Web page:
The story is complicated, but the bottom line is that postwar Frankfurt critical theory marginalized Neumann’s critique, in part because of his premature death in an automobile crash in Switzerland in 1954. In contrast, Pollock returned from exile in New York City to Frankfurt with Adorno and Horkheimer and continued to work closely alongside them. Paradoxically, yet not surprisingly, political economy became marginal to postwar Frankfurt theory: why devote sustained attention to political economy if capitalism’s internal economic tensions are no longer operative?

This troublesome legacy has long haunted Frankfurt School theory. Even Jürgen Habermas’ important Legitimation Crisis (1973), which rejected key elements of Pollock’s state capitalism thesis, nonetheless endorsed an updated version of the idea that contemporary capitalism’s crisis tendencies are no longer, strictly speaking, economic, and thus, consequently, have ceased to manifest themselves primarily as class struggle. For Habermas, as for Pollock before him, far-reaching state intervention had transformed liberal into “organized” capitalism, with extensive Keynesian state economic management effectively defusing class-based conflict. Legitimation Crisis pointed not to the prospect of immanent economic crises, but instead to what Habermas called “motivation crises” in which capitalism’s system imperatives conflicted with universalistic norms and cultural orientations that no longer motivated social actors to perform tasks necessary to its operations. With the recent 1968 upheavals in mind, Habermas clearly thought that the emergence of dissent and radicalism among young people meshed with this theoretical claim. As Wolfgang Streek has correctly pointed out, however, the main “capitalist line of fracture” was no longer located in the economy per se, but instead in what Habermas called the “socio-cultural system.”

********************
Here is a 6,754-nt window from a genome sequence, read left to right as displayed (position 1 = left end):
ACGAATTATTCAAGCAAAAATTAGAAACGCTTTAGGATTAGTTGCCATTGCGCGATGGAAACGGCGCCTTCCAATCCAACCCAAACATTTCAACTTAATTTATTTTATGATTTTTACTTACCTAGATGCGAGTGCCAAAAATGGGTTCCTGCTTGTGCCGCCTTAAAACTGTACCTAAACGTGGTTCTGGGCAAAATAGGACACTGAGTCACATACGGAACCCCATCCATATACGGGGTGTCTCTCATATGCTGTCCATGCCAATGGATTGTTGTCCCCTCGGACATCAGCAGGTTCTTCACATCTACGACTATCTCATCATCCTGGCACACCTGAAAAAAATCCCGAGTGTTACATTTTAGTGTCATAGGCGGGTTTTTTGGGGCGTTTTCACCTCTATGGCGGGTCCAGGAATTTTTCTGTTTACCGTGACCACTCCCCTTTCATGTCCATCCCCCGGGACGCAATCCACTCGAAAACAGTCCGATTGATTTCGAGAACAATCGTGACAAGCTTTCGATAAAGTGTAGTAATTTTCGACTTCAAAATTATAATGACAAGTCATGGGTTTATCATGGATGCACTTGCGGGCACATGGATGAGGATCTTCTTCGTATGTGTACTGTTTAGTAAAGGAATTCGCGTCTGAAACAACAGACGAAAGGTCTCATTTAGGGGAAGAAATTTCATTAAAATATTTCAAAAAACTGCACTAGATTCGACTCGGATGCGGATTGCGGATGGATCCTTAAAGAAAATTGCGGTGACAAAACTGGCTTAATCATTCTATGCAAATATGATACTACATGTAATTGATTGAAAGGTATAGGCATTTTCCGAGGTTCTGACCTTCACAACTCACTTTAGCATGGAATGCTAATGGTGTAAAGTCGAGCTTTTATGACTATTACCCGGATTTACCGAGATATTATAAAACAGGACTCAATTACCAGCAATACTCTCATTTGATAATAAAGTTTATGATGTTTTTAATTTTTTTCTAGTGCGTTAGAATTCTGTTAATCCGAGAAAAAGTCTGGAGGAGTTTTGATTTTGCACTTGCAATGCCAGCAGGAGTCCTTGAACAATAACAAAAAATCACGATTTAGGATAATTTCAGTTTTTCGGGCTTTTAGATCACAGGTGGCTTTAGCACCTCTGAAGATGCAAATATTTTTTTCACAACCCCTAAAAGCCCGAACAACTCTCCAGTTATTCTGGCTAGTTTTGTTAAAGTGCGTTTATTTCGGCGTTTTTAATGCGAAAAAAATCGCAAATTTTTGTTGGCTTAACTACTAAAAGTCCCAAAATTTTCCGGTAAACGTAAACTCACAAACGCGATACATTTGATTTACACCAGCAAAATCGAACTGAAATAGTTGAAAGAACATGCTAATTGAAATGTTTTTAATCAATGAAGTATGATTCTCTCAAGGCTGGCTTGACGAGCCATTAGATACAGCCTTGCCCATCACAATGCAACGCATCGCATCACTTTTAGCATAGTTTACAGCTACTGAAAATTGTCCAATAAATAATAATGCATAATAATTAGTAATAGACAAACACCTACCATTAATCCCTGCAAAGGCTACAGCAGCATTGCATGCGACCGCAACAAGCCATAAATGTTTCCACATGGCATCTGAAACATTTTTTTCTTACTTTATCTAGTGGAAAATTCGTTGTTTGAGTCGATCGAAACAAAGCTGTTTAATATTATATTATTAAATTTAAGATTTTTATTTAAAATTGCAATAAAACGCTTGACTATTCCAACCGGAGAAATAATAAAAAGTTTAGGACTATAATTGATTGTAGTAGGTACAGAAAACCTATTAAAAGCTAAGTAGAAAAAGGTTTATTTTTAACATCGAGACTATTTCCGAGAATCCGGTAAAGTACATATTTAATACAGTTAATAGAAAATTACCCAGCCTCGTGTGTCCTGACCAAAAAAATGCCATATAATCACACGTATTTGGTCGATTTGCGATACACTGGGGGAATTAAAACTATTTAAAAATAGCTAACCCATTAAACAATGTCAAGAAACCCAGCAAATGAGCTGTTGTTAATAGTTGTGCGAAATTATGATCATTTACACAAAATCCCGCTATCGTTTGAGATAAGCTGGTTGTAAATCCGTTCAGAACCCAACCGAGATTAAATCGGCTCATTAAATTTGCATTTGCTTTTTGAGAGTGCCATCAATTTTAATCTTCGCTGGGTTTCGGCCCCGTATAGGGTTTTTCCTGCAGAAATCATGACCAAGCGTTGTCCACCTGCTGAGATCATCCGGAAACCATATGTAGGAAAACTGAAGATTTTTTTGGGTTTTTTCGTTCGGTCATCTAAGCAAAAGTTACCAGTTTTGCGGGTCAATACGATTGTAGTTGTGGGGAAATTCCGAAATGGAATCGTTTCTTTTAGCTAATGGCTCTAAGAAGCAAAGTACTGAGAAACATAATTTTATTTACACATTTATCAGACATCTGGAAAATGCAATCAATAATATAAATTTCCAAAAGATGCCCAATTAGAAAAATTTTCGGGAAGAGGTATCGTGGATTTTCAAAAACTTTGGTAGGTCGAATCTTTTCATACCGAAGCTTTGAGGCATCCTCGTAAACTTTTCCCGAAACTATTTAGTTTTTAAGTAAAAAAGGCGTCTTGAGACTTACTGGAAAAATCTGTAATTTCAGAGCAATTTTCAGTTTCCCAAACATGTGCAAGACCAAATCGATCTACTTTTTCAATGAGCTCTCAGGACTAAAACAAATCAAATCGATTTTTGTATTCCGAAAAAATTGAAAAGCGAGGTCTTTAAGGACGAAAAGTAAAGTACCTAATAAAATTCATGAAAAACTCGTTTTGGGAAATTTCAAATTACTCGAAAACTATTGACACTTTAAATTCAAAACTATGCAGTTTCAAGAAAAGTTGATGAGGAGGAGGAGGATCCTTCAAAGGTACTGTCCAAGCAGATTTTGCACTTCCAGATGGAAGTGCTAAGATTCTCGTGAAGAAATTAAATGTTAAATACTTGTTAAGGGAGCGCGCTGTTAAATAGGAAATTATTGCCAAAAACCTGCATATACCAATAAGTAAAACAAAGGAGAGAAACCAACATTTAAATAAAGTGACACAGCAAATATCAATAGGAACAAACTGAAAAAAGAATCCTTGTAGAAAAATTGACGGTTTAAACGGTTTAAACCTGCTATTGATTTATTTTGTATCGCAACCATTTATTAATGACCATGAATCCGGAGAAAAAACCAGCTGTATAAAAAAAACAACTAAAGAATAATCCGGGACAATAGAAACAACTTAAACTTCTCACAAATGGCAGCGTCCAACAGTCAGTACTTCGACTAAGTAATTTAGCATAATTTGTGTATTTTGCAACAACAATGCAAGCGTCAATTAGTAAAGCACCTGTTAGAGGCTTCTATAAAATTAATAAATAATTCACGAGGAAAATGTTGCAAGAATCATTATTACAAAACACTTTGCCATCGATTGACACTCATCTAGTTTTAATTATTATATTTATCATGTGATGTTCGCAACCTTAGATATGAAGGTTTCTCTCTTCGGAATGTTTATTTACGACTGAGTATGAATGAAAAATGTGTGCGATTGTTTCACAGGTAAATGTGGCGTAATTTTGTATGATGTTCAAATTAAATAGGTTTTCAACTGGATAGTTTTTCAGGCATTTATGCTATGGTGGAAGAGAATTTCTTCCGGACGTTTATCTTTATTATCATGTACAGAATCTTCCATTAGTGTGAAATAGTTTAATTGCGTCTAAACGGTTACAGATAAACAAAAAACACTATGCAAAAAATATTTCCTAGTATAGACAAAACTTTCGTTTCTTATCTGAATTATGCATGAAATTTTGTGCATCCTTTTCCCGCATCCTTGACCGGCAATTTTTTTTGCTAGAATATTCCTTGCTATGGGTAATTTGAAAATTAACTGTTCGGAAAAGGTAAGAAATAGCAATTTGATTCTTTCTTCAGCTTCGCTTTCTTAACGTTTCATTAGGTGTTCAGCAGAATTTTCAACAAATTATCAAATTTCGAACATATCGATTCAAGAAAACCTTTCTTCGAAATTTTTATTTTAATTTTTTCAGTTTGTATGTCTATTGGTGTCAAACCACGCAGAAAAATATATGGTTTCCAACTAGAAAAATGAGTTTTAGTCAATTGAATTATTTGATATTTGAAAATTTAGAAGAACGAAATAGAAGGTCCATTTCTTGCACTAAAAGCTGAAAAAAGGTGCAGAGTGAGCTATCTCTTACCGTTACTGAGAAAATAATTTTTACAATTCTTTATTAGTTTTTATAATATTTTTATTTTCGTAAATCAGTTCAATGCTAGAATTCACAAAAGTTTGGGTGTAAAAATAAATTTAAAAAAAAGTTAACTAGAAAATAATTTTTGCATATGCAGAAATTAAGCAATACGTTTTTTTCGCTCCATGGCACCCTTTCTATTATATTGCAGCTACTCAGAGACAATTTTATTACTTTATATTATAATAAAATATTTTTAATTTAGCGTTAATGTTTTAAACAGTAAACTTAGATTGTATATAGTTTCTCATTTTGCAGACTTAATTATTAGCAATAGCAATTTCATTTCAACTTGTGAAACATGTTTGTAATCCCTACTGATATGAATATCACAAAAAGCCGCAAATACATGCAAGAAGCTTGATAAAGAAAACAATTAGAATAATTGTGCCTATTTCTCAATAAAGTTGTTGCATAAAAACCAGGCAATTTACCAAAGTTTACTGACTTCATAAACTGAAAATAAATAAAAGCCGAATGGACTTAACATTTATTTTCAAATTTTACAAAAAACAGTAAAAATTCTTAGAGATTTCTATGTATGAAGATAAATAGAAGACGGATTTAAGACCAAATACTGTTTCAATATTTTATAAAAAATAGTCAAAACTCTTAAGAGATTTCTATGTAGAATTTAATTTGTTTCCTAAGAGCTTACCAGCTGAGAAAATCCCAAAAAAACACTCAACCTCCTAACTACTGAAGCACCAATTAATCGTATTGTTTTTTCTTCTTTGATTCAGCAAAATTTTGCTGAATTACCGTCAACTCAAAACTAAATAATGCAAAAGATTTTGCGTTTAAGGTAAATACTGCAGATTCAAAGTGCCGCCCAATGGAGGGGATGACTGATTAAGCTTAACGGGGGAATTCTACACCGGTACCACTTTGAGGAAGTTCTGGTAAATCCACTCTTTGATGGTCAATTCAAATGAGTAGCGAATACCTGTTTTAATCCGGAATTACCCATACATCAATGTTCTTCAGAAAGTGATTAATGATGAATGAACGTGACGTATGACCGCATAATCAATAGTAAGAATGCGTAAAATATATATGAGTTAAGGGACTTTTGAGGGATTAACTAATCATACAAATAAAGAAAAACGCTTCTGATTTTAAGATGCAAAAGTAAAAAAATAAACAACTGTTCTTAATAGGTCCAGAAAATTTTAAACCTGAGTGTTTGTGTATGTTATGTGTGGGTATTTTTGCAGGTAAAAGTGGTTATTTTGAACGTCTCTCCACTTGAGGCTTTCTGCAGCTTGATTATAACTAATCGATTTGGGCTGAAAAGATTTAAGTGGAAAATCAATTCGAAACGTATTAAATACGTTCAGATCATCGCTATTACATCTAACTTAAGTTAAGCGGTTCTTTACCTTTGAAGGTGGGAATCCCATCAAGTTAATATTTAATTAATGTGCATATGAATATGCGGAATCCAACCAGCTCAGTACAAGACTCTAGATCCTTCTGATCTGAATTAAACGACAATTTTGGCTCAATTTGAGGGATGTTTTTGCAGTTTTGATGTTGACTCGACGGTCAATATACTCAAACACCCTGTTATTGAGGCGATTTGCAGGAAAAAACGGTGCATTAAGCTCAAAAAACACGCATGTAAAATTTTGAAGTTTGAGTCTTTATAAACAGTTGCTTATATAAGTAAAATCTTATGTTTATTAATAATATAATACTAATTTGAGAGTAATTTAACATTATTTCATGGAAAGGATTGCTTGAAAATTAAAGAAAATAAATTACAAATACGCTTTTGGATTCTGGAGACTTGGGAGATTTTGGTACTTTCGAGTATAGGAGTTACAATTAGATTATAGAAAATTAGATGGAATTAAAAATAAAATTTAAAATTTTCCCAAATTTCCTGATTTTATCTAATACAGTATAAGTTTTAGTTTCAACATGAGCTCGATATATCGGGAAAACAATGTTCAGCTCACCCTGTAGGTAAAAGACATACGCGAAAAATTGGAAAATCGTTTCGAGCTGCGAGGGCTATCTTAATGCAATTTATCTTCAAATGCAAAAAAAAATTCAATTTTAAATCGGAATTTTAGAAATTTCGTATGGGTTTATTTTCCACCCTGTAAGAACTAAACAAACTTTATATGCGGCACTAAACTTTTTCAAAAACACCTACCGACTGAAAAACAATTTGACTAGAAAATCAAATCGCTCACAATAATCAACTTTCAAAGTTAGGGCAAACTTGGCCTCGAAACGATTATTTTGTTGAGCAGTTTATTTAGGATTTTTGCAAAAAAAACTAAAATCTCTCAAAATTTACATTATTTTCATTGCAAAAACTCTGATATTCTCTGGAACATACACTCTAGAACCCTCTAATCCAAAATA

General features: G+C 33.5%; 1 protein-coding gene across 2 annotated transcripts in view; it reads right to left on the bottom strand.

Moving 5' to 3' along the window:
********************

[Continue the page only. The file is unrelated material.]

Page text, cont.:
It should come as no surprise that Habermasian critical theory, despite its many major accomplishments, has not been particularly interested in pursuing or encouraging others to pursue a critical political economy of contemporary capitalism. That remains a problem since any critical theory worth its name needs to pay attention to political economy.

Even as some recent critical theorists have sought to revitalize the critique of capitalism, we still find nothing along the lines of what Pollock, Neumann, and other empirically minded Institute colleagues endeavored. For example, Nancy Fraser’s provocative Cannibal Capitalism: How our System is Devouring Democracy, Care, and the Planet –and What We Can Do About It (2022) again pursues a radical brand of Kapitalismuskritik (capitalism-critique). However, her analysis rests on some implicit, occasionally underdeveloped empirical claims about contemporary political economy that require more sustained consideration. Though Fraser acknowledges key shifts in the state’s role, she risks downplaying precisely what Pollock creatively highlighted, namely its formative and sometimes decisive role in contemporary capitalism. Without proper grounding in theoretically driven interdisciplinary social research and careful attention to political economy, contemporary critiques of capitalism risk falling short. We should honor the Frankfurt School on its 100th birthday because it recalls the advantages of interdisciplinary, empirically grounded critical theory—and also because it reminds us of the vital intellectual and political tasks that remain to be done.

William E. Scheuerman is the James H. Rudy Professor in the Department of Political Science at Indiana University. His primary research and teaching interests are in modern political thought, German political thought, democratic theory, legal theory, and international thought.

Edited by Thomas Furse

Featured image: Group photograph of the Marxist Working Week Geraberg 1923. Friedrich Pollock is standing, second on the left. Wikimedia Commons.